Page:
How to recognize if a joint is inflamed? How to distinguish a rheumatic pain? Professor Carlo Selmi, Head of Rheumatology and Clinical Immunology in Humanitas and lecturer at the University of Milan, spoke about this topic as guest in Cuore and Denari on Radio 24.
One of the first elements to pay attention to is the duration of pain over time: if it lasts several weeks, without any change, it could be inflammatory. Another important element is the presence of stiffness in the morning, at awakening: a few minutes of stiffness is normal, but if it were to continue, it is a warning signal; patients with arthritis may have a stiffness at awakening that lasts for a few hours. Moreover, swelling is always suspicious: a painful swelling makes one think strongly about arthritis,” explains Prof. Selmi.
Arthritis, also common in young people
Compared to what was thought in the past, it is worth noting that rheumatic diseases also affect young people, especially arthritis. Suspected signs in these patients are: swelling, characteristic and localized pain, especially in the hands, and back pain with inflammatory characteristics, particularly at awakening and early onset before the age of 40.
Then there is a less known form of arthritis, psoriasic arthritis, which is very different from rheumatoid arthritis. Skin psoriasis affects 3% of the population in Italy and 20% of these patients will develop arthritis. It is sufficient to have a family member of first or second degree with psoriasis to be at risk of arthritis,” explains Prof. Selmi.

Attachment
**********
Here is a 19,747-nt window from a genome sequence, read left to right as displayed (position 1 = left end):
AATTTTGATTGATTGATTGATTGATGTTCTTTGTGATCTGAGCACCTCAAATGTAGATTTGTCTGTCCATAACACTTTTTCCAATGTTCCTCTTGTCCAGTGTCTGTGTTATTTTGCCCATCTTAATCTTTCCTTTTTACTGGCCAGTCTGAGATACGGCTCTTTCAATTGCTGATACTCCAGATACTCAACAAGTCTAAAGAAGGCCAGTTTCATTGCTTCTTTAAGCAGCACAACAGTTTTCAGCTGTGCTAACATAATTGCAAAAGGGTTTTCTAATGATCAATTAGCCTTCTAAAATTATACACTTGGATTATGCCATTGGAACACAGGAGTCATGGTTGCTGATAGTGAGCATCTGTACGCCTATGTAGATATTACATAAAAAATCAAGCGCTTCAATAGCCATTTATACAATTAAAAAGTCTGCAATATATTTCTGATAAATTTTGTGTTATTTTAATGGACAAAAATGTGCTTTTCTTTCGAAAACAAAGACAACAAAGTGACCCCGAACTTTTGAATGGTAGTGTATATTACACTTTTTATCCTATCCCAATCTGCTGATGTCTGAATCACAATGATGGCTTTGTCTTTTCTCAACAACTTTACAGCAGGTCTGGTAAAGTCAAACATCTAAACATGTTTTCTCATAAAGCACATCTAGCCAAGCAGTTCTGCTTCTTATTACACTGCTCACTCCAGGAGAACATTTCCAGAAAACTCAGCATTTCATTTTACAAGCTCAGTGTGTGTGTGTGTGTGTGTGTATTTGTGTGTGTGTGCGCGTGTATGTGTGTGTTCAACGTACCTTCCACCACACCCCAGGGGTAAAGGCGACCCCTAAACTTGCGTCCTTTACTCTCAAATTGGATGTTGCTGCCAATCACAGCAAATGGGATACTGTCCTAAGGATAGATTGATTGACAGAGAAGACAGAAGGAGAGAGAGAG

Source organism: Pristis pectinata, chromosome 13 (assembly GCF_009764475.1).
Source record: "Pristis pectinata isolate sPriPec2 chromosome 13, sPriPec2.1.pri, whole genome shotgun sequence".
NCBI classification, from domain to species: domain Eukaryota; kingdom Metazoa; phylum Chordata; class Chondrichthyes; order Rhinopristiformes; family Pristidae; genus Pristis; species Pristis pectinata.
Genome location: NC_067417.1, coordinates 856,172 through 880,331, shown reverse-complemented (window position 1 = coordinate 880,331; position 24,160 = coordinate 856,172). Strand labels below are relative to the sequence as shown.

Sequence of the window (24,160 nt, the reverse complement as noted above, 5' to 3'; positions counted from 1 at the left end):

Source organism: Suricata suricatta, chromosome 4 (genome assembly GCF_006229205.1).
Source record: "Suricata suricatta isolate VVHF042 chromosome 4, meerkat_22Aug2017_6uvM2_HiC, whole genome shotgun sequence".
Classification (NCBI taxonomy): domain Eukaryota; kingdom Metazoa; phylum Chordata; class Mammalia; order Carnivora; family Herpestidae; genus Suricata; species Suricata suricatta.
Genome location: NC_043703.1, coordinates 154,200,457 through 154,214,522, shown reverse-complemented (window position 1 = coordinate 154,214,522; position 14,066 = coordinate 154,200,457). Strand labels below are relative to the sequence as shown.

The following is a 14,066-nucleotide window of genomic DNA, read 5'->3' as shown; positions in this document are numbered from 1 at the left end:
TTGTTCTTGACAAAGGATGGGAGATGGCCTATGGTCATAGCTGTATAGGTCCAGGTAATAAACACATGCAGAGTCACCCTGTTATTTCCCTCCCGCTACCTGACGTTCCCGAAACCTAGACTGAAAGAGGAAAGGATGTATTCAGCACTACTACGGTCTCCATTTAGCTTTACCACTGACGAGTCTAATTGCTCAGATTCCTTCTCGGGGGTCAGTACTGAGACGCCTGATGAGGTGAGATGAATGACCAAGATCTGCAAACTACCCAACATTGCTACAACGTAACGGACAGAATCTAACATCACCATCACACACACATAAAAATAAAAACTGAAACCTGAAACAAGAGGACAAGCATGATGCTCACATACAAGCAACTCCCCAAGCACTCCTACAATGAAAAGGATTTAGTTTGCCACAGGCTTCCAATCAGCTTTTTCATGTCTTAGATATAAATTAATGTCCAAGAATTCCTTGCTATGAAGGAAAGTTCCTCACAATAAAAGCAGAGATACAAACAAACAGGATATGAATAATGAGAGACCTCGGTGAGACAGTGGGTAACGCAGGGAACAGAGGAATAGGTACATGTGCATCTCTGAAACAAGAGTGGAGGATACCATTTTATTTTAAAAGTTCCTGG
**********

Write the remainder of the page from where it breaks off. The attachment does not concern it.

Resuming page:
Dryness and redness
Another signal not to be underestimated is a feeling of dryness in the eyes, mouth and sometimes the genital tract; although quite frequent with aging, it can be a warning signal for connective diseases, such as Sjögren’s syndrome.
The redness of the face and nose may also be associated with connective diseases, in particular systemic lupus erythematosus, a disease that is quite rare, but usually manifests itself with an interest in the skin, such as a butterfly rush on the face, often triggered by exposure to the sun.
Pain medications and anti-inflammatory drugs
The painkillers are preferable solutions for arthrosic pain, i.e. joint wear. The best known is paracetamol, a drug that below 3000 mg per day is basically safe in anyone and has no side effects. Instead, anti-inflammatory drugs should be taken with caution and for short periods of time. Non-steroidal anti-inflammatory drugs have a thin safety profile and should therefore be taken at the right dosage and for short cycles (one week, 10 days, maximum two weeks). On the other hand, there is a great use of corticosteroids against arthritis and they have a great anti-inflammatory effect “, Prof. Selmi points out.